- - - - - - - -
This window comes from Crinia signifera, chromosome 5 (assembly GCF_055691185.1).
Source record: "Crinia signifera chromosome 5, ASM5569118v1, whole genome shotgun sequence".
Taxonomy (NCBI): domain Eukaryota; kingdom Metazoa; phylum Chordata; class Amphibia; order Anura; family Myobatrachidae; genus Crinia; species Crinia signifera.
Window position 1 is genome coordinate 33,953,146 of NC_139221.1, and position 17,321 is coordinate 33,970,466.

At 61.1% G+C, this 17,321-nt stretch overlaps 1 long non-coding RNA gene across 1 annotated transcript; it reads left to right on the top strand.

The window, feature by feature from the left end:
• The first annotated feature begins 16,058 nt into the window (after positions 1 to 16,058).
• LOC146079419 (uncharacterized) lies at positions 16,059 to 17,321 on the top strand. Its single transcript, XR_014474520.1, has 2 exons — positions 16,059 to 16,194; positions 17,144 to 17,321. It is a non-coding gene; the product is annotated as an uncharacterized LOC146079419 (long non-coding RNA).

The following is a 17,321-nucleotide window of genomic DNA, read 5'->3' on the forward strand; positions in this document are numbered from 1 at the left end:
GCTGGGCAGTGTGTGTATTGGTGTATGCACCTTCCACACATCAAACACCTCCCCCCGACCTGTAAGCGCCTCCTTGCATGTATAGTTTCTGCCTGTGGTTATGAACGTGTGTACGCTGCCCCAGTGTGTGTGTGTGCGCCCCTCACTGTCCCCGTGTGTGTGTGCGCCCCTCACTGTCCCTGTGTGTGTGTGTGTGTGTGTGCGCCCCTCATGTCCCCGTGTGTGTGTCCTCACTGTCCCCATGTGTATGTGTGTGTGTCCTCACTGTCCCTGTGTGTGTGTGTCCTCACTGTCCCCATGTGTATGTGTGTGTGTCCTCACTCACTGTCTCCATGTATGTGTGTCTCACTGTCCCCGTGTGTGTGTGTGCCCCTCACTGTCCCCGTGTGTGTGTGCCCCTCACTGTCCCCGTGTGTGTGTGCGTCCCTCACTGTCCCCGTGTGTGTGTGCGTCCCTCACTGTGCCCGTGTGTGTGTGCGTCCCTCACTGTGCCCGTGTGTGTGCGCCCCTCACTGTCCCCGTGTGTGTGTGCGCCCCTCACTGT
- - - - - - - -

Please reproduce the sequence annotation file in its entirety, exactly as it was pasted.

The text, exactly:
This window comes from Crinia signifera, chromosome 5 (assembly GCF_055691185.1).
Source record: "Crinia signifera chromosome 5, ASM5569118v1, whole genome shotgun sequence".
Taxonomy (NCBI): domain Eukaryota; kingdom Metazoa; phylum Chordata; class Amphibia; order Anura; family Myobatrachidae; genus Crinia; species Crinia signifera.
Window position 1 is genome coordinate 33,953,146 of NC_139221.1, and position 17,321 is coordinate 33,970,466.

At 61.1% G+C, this 17,321-nt stretch overlaps 1 long non-coding RNA gene across 1 annotated transcript; it reads left to right on the top strand.

The window, feature by feature from the left end:
• The first annotated feature begins 16,058 nt into the window (after positions 1 to 16,058).
• LOC146079419 (uncharacterized) lies at positions 16,059 to 17,321 on the top strand. Its single transcript, XR_014474520.1, has 2 exons — positions 16,059 to 16,194; positions 17,144 to 17,321. It is a non-coding gene; the product is annotated as an uncharacterized LOC146079419 (long non-coding RNA).

The following is a 17,321-nucleotide window of genomic DNA, read 5'->3' on the forward strand; positions in this document are numbered from 1 at the left end:
GCTGGGCAGTGTGTGTATTGGTGTATGCACCTTCCACACATCAAACACCTCCCCCCGACCTGTAAGCGCCTCCTTGCATGTATAGTTTCTGCCTGTGGTTATGAACGTGTGTACGCTGCCCCAGTGTGTGTGTGTGCGCCCCTCACTGTCCCCGTGTGTGTGTGCGCCCCTCACTGTCCCTGTGTGTGTGTGTGTGTGTGTGCGCCCCTCATGTCCCCGTGTGTGTGTCCTCACTGTCCCCATGTGTATGTGTGTGTGTCCTCACTGTCCCTGTGTGTGTGTGTCCTCACTGTCCCCATGTGTATGTGTGTGTGTCCTCACTCACTGTCTCCATGTATGTGTGTCTCACTGTCCCCGTGTGTGTGTGTGCCCCTCACTGTCCCCGTGTGTGTGTGCCCCTCACTGTCCCCGTGTGTGTGTGCGTCCCTCACTGTCCCCGTGTGTGTGTGCGTCCCTCACTGTGCCCGTGTGTGTGTGCGTCCCTCACTGTGCCCGTGTGTGTGCGCCCCTCACTGTCCCCGTGTGTGTGTGCGCCCCTCACTGT